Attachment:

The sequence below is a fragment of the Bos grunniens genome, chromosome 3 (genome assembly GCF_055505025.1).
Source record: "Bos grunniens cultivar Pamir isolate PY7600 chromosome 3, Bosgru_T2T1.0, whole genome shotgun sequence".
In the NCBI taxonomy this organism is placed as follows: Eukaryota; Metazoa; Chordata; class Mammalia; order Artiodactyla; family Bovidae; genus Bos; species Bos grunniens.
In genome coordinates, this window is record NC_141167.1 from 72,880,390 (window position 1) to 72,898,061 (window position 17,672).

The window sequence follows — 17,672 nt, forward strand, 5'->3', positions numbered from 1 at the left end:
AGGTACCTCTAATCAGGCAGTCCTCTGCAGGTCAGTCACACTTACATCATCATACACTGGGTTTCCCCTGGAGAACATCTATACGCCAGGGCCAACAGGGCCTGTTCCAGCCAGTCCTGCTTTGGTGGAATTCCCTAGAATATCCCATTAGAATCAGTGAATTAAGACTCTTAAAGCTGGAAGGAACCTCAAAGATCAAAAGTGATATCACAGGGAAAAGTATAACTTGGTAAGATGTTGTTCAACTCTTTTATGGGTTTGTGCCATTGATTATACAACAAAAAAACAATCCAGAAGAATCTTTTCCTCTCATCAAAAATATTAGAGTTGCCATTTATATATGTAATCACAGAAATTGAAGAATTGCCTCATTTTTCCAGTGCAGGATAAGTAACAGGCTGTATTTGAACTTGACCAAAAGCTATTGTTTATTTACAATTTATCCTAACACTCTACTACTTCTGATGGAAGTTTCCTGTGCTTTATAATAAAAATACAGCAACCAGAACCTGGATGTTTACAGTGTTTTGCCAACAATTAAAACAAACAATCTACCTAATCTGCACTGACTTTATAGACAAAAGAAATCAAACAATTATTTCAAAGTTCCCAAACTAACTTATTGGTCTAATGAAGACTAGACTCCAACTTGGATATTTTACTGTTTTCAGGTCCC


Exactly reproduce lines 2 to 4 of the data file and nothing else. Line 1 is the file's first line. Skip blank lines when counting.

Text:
Source record: "Bos grunniens cultivar Pamir isolate PY7600 chromosome 3, Bosgru_T2T1.0, whole genome shotgun sequence".
In the NCBI taxonomy this organism is placed as follows: Eukaryota; Metazoa; Chordata; class Mammalia; order Artiodactyla; family Bovidae; genus Bos; species Bos grunniens.
In genome coordinates, this window is record NC_141167.1 from 72,880,390 (window position 1) to 72,898,061 (window position 17,672).